The Affordable Care Act's open enrollment which began October 1 is focused on individuals but its impact likely will be felt even if you get your insurance through your employer, or though your spouse's work.
Most Americans with private health insurance (not Medicare, Medicaid or veterans benefits) get their insurance through their job or their husband's or wife's company. Even as more people may sign up for health insurance coverage, the prices for that coverage are expected to keep rising.
Some companies are cutting back on employer-provided health plans or eliminating them entirely, opting to pay the fine instead of absorbing higher health insurance premiums or passing along those higher costs to their workers. Large companies have until 2015 to comply with the ACA's mandate for them to offer health coverage or face a fine.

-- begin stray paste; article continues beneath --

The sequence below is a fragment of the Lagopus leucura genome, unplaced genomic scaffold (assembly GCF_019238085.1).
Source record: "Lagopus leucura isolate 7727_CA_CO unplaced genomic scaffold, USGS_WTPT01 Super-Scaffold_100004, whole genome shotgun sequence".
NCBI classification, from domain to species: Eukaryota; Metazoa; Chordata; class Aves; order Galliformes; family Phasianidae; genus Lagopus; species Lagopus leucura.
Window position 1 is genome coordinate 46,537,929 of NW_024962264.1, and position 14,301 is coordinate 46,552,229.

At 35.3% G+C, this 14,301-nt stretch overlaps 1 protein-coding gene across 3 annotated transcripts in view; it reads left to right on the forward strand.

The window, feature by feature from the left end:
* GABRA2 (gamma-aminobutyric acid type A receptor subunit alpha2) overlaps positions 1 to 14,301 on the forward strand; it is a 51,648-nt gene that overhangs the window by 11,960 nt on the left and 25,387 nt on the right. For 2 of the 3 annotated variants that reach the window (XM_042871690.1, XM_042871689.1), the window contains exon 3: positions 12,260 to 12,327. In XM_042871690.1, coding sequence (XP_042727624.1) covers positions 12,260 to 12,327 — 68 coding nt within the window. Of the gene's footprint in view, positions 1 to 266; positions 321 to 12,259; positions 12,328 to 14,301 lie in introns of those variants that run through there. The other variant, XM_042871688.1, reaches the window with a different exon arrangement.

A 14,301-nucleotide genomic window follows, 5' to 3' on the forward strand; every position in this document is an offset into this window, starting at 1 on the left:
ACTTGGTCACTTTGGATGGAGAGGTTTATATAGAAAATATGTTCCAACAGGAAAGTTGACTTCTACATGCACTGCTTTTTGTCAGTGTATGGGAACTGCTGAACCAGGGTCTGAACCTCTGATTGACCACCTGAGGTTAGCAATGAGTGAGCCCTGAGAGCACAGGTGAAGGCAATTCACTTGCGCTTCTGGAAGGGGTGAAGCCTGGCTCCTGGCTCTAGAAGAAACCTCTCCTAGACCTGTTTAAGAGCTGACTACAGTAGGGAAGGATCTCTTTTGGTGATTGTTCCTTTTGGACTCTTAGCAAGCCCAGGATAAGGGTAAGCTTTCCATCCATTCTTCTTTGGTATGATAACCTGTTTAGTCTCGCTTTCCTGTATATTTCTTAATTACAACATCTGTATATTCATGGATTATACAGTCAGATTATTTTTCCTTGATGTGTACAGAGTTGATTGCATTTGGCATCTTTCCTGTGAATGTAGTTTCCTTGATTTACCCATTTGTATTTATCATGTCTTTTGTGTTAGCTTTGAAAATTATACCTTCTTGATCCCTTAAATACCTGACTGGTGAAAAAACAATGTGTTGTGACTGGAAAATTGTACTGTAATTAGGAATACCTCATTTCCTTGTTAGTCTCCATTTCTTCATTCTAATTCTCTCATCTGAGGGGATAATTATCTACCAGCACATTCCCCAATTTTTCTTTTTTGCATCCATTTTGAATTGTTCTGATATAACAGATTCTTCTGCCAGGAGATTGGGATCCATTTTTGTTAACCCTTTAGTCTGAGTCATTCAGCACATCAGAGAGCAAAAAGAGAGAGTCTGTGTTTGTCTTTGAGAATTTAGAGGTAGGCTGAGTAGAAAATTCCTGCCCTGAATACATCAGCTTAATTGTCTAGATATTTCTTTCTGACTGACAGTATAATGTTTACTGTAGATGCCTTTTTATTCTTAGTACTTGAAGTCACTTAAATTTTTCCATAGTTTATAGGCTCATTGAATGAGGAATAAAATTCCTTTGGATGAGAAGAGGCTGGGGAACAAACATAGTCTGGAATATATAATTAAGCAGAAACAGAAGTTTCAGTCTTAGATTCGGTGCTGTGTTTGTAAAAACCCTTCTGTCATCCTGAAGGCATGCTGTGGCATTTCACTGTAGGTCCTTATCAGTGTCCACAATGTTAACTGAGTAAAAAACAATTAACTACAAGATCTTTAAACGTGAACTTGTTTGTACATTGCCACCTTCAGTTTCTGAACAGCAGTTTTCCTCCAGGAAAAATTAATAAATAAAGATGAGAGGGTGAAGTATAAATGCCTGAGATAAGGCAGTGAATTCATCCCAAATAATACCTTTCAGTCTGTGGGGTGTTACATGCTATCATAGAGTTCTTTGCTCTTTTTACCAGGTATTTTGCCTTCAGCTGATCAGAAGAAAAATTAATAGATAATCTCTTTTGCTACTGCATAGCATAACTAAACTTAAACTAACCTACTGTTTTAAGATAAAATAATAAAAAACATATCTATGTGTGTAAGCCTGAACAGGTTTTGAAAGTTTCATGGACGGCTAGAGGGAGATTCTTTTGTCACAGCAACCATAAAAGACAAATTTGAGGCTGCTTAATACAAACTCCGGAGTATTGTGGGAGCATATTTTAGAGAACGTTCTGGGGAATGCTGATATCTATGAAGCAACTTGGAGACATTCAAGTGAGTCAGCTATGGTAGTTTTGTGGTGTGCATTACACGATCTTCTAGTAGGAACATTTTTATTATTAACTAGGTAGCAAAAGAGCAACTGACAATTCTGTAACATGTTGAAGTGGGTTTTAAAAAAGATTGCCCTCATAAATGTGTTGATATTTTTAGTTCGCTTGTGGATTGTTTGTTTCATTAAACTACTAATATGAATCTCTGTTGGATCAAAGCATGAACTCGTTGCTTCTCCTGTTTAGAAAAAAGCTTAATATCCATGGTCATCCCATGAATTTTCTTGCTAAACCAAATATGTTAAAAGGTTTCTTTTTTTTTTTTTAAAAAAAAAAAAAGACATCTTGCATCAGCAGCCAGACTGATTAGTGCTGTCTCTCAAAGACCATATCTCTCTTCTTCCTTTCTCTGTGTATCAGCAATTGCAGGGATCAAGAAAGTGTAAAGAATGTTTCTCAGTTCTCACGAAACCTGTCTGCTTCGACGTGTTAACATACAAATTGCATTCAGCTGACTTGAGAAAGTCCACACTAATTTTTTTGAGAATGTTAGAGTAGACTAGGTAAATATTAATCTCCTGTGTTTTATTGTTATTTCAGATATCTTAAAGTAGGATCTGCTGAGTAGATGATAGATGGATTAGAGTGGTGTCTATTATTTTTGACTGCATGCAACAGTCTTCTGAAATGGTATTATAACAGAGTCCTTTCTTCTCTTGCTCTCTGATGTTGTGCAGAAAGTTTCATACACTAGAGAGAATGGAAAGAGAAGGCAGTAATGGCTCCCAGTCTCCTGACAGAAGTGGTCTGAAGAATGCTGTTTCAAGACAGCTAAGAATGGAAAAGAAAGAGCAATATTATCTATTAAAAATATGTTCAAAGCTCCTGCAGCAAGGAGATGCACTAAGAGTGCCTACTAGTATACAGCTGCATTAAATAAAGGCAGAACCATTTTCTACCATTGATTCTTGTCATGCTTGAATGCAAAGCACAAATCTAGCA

Mark Abba of MHG Insurance Brokers in Ft. Lauderdale and Chuck Vodicka of Insource based in Miami work with companies of all sizes on employee benefits, including health insurance. They've been told by insurance carriers to anticipate employer-based health insurance premiums to experience climb by double digits in 2014.
Abba warns don't expect to see the cost curve of health coverage to begin bending the other way until somewhere between 2016 or 2018, maybe.